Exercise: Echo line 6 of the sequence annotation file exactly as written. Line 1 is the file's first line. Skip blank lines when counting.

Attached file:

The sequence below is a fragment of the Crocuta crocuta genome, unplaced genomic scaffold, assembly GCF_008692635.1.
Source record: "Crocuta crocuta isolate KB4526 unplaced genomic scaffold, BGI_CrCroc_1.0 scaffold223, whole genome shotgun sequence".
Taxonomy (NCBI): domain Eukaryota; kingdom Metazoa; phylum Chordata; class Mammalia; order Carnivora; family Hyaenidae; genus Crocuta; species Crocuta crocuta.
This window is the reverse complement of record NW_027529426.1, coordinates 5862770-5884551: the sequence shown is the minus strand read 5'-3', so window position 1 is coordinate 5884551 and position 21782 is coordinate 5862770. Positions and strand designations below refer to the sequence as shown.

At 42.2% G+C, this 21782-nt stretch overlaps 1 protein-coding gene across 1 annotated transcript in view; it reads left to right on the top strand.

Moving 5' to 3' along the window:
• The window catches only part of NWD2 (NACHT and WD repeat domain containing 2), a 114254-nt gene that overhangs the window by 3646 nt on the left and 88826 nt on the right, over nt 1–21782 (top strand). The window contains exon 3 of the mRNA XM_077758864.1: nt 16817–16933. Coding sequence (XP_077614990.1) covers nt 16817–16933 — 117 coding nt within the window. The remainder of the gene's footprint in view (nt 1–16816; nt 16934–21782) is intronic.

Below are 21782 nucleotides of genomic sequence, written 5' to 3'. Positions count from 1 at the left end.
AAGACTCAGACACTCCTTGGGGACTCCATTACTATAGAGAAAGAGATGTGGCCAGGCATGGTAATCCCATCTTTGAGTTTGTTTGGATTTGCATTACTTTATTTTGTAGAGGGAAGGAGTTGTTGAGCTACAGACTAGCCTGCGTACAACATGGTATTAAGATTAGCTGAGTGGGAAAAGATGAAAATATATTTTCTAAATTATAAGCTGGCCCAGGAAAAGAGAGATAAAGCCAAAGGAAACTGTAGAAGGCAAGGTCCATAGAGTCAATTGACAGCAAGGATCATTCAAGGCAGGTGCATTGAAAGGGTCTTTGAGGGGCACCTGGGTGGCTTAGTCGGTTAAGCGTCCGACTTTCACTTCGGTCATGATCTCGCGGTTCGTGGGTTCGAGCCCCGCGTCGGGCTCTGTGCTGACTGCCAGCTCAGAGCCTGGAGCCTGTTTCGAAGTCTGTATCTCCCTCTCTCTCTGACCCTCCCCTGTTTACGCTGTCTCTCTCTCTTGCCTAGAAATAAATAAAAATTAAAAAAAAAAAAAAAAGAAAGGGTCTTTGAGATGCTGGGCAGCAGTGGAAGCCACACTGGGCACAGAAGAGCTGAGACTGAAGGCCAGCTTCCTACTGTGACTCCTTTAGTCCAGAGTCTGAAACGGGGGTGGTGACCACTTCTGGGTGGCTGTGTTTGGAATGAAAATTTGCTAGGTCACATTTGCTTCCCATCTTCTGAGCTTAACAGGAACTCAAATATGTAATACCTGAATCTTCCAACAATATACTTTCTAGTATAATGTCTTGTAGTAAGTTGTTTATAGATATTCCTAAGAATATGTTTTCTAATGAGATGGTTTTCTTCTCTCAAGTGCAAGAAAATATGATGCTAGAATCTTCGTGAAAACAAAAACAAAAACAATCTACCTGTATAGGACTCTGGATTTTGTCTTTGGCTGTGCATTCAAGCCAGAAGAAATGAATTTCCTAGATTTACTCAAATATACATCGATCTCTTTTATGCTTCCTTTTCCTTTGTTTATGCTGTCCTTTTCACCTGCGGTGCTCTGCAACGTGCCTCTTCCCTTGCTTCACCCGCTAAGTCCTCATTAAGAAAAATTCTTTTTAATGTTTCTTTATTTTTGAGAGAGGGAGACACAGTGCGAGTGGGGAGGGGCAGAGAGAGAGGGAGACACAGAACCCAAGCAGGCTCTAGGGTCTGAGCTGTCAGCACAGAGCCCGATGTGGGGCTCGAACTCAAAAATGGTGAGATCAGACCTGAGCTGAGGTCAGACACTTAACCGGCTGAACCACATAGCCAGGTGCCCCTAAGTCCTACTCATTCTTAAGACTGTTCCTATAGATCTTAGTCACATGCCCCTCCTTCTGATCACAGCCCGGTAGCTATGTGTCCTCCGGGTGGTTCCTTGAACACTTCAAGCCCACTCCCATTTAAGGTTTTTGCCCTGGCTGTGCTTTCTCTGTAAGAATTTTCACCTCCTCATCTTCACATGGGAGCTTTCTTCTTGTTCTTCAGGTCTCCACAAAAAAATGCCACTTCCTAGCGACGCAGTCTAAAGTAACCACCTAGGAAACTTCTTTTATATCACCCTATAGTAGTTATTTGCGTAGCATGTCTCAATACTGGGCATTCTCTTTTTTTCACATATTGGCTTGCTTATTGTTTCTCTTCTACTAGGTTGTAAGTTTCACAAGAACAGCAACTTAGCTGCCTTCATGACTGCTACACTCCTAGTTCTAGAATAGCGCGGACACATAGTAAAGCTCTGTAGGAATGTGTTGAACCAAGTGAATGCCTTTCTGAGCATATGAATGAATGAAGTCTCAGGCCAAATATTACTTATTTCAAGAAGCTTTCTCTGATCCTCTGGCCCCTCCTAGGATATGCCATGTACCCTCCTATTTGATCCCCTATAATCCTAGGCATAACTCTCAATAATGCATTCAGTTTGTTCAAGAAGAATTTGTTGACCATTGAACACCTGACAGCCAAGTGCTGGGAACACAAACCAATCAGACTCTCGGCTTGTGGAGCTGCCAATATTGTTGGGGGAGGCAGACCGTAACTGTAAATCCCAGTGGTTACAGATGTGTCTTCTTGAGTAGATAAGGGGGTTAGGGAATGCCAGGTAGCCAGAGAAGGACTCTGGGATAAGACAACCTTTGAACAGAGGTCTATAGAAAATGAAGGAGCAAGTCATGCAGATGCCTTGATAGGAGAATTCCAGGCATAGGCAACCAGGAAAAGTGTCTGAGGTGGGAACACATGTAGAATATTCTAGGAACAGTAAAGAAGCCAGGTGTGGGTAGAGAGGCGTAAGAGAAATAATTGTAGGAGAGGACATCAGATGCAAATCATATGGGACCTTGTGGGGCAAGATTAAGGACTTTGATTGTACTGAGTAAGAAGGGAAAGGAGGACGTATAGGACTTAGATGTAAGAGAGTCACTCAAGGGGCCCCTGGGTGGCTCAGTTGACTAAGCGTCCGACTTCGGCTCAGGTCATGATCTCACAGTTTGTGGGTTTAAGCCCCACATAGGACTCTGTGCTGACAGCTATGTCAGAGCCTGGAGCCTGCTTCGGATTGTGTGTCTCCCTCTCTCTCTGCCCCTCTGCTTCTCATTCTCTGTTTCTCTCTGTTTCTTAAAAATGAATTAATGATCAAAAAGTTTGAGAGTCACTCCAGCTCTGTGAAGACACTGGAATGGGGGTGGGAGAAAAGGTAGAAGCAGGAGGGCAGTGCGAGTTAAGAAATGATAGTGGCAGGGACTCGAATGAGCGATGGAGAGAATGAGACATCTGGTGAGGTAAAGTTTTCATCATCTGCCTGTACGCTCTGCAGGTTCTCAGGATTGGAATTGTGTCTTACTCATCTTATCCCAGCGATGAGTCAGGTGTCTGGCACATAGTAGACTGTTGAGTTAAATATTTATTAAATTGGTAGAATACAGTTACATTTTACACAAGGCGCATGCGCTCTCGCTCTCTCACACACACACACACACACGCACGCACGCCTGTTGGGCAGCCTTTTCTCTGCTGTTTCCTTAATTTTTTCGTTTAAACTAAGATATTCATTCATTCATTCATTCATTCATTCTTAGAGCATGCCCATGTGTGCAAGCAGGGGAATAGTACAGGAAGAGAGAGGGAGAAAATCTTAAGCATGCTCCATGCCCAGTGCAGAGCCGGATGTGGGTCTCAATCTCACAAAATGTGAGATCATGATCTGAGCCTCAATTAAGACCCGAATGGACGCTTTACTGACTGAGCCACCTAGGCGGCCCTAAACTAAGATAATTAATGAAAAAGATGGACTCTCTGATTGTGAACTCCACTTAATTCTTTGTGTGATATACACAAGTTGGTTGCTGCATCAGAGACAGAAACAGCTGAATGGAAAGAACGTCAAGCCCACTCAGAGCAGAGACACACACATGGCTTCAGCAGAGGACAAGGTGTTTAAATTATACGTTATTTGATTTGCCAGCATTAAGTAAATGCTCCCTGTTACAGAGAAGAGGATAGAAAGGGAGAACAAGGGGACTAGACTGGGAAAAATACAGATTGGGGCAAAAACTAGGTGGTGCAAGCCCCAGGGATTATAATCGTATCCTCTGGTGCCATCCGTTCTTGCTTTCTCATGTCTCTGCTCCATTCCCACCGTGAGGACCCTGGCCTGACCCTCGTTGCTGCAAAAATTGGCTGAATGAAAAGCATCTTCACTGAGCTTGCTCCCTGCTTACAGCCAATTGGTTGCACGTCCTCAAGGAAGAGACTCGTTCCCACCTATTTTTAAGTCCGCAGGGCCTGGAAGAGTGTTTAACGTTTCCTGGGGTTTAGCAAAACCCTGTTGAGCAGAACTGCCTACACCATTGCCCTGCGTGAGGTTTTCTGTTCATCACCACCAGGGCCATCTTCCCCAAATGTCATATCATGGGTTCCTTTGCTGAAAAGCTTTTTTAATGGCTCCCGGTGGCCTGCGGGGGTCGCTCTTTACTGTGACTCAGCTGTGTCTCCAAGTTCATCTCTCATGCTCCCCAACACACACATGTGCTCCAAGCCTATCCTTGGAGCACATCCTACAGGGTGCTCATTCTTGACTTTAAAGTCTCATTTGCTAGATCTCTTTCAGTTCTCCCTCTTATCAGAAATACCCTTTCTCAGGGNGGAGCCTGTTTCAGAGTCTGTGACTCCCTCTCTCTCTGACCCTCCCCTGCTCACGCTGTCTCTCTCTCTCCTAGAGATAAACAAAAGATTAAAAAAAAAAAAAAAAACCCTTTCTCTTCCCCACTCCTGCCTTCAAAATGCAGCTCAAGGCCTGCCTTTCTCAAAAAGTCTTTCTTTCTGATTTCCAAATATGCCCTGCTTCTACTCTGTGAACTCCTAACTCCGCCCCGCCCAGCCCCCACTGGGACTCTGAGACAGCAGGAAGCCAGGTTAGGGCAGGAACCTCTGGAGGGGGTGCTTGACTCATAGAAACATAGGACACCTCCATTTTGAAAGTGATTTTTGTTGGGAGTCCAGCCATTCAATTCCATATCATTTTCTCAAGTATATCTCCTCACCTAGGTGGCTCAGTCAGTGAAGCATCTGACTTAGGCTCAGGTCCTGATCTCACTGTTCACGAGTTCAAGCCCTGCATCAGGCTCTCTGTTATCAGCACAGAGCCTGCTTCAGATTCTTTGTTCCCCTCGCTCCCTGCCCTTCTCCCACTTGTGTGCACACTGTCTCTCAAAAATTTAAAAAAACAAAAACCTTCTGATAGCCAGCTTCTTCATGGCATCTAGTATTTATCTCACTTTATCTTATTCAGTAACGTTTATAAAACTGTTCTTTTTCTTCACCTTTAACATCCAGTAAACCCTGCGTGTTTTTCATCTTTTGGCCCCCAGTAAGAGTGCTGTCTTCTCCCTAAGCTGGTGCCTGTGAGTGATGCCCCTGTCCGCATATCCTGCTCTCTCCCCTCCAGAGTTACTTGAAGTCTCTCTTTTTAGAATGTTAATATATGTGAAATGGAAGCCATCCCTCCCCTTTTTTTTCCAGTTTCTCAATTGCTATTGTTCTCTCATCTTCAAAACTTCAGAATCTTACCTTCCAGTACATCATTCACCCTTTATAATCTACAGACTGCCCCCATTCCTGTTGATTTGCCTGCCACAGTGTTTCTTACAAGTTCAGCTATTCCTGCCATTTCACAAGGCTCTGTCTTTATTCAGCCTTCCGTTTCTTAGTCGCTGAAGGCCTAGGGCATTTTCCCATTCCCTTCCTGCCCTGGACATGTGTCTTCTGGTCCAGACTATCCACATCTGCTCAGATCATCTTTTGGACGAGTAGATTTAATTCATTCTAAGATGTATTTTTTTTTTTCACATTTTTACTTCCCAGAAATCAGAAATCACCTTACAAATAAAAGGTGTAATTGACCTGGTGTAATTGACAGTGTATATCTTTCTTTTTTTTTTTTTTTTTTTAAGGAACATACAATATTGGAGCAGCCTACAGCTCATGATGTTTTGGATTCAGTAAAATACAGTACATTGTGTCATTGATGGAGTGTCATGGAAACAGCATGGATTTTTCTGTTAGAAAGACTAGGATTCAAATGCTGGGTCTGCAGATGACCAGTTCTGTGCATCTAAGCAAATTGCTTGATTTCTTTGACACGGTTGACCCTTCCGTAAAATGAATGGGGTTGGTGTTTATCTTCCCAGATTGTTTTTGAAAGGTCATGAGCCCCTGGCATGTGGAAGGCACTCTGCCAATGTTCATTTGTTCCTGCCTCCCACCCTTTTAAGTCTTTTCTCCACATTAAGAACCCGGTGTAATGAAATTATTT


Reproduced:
Moving 5' to 3' along the window: